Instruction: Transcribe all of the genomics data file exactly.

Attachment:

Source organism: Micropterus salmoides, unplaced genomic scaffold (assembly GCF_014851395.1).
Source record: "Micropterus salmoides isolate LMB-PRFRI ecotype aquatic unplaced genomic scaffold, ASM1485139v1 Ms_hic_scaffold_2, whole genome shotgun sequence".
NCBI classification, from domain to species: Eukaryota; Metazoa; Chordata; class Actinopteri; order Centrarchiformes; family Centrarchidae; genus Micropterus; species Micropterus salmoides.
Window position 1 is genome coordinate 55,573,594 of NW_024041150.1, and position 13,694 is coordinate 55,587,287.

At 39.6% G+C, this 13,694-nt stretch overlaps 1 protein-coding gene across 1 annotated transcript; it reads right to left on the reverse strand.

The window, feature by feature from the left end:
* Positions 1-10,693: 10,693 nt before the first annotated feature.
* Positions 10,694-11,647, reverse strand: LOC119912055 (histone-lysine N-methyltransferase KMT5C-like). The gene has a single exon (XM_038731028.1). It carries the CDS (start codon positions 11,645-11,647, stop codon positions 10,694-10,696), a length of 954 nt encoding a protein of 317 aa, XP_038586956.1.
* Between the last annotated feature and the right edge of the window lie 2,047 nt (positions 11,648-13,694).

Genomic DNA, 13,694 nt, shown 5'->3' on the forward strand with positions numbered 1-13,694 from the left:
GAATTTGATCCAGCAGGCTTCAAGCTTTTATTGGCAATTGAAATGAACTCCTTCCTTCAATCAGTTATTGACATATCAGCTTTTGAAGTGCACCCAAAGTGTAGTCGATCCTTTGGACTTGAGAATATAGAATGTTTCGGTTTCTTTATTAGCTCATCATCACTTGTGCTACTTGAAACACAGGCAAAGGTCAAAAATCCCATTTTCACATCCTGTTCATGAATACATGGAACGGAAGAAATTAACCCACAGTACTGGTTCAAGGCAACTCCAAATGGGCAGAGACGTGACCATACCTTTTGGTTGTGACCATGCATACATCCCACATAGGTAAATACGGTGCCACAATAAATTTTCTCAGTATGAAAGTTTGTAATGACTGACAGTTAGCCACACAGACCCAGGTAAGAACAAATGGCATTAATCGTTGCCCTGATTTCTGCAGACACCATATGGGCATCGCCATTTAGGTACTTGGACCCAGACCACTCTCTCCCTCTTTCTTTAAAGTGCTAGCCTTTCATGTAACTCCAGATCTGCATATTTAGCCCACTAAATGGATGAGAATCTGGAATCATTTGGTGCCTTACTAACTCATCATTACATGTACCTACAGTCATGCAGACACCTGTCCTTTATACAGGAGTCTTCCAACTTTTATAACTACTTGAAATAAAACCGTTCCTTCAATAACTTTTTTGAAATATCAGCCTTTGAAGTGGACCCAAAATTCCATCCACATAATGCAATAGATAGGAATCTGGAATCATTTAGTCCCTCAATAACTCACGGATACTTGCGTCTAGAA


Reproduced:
Source organism: Micropterus salmoides, unplaced genomic scaffold (assembly GCF_014851395.1).
Source record: "Micropterus salmoides isolate LMB-PRFRI ecotype aquatic unplaced genomic scaffold, ASM1485139v1 Ms_hic_scaffold_2, whole genome shotgun sequence".
NCBI classification, from domain to species: Eukaryota; Metazoa; Chordata; class Actinopteri; order Centrarchiformes; family Centrarchidae; genus Micropterus; species Micropterus salmoides.
Window position 1 is genome coordinate 55,573,594 of NW_024041150.1, and position 13,694 is coordinate 55,587,287.

At 39.6% G+C, this 13,694-nt stretch overlaps 1 protein-coding gene across 1 annotated transcript; it reads right to left on the reverse strand.

The window, feature by feature from the left end:
* Positions 1-10,693: 10,693 nt before the first annotated feature.
* Positions 10,694-11,647, reverse strand: LOC119912055 (histone-lysine N-methyltransferase KMT5C-like). The gene has a single exon (XM_038731028.1). It carries the CDS (start codon positions 11,645-11,647, stop codon positions 10,694-10,696), a length of 954 nt encoding a protein of 317 aa, XP_038586956.1.
* Between the last annotated feature and the right edge of the window lie 2,047 nt (positions 11,648-13,694).

Genomic DNA, 13,694 nt, shown 5'->3' on the forward strand with positions numbered 1-13,694 from the left:
GAATTTGATCCAGCAGGCTTCAAGCTTTTATTGGCAATTGAAATGAACTCCTTCCTTCAATCAGTTATTGACATATCAGCTTTTGAAGTGCACCCAAAGTGTAGTCGATCCTTTGGACTTGAGAATATAGAATGTTTCGGTTTCTTTATTAGCTCATCATCACTTGTGCTACTTGAAACACAGGCAAAGGTCAAAAATCCCATTTTCACATCCTGTTCATGAATACATGGAACGGAAGAAATTAACCCACAGTACTGGTTCAAGGCAACTCCAAATGGGCAGAGACGTGACCATACCTTTTGGTTGTGACCATGCATACATCCCACATAGGTAAATACGGTGCCACAATAAATTTTCTCAGTATGAAAGTTTGTAATGACTGACAGTTAGCCACACAGACCCAGGTAAGAACAAATGGCATTAATCGTTGCCCTGATTTCTGCAGACACCATATGGGCATCGCCATTTAGGTACTTGGACCCAGACCACTCTCTCCCTCTTTCTTTAAAGTGCTAGCCTTTCATGTAACTCCAGATCTGCATATTTAGCCCACTAAATGGATGAGAATCTGGAATCATTTGGTGCCTTACTAACTCATCATTACATGTACCTACAGTCATGCAGACACCTGTCCTTTATACAGGAGTCTTCCAACTTTTATAACTACTTGAAATAAAACCGTTCCTTCAATAACTTTTTTGAAATATCAGCCTTTGAAGTGGACCCAAAATTCCATCCACATAATGCAATAGATAGGAATCTGGAATCATTTAGTCCCTCAATAACTCACGGATACTTGCGTCTAGAA